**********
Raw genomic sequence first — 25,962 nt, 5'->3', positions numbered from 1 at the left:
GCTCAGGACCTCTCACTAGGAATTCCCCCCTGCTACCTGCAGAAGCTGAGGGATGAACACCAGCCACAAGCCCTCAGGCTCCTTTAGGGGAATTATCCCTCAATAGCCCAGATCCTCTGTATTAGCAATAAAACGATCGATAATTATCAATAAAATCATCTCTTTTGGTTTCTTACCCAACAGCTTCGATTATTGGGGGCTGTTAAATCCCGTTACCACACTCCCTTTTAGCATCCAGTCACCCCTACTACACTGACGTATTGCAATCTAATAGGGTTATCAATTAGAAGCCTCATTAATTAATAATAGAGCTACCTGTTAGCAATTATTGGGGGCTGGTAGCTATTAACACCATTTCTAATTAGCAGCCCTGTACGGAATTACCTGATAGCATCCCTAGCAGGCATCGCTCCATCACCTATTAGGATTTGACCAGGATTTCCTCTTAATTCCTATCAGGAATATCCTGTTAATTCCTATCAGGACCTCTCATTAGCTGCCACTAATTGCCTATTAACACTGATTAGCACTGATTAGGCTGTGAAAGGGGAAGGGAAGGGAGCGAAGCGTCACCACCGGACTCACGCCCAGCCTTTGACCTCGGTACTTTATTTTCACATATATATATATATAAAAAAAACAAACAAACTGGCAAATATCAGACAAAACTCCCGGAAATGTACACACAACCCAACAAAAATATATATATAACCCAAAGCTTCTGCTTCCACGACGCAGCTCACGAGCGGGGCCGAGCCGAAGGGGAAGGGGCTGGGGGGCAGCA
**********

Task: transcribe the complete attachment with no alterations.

Raw genomic sequence first — 25,962 nt, 5'->3', positions numbered from 1 at the left:
GCTCAGGACCTCTCACTAGGAATTCCCCCCTGCTACCTGCAGAAGCTGAGGGATGAACACCAGCCACAAGCCCTCAGGCTCCTTTAGGGGAATTATCCCTCAATAGCCCAGATCCTCTGTATTAGCAATAAAACGATCGATAATTATCAATAAAATCATCTCTTTTGGTTTCTTACCCAACAGCTTCGATTATTGGGGGCTGTTAAATCCCGTTACCACACTCCCTTTTAGCATCCAGTCACCCCTACTACACTGACGTATTGCAATCTAATAGGGTTATCAATTAGAAGCCTCATTAATTAATAATAGAGCTACCTGTTAGCAATTATTGGGGGCTGGTAGCTATTAACACCATTTCTAATTAGCAGCCCTGTACGGAATTACCTGATAGCATCCCTAGCAGGCATCGCTCCATCACCTATTAGGATTTGACCAGGATTTCCTCTTAATTCCTATCAGGAATATCCTGTTAATTCCTATCAGGACCTCTCATTAGCTGCCACTAATTGCCTATTAACACTGATTAGCACTGATTAGGCTGTGAAAGGGGAAGGGAAGGGAGCGAAGCGTCACCACCGGACTCACGCCCAGCCTTTGACCTCGGTACTTTATTTTCACATATATATATATATAAAAAAAACAAACAAACTGGCAAATATCAGACAAAACTCCCGGAAATGTACACACAACCCAACAAAAATATATATATAACCCAAAGCTTCTGCTTCCACGACGCAGCTCACGAGCGGGGCCGAGCCGAAGGGGAAGGGGCTGGGGGGCAGCA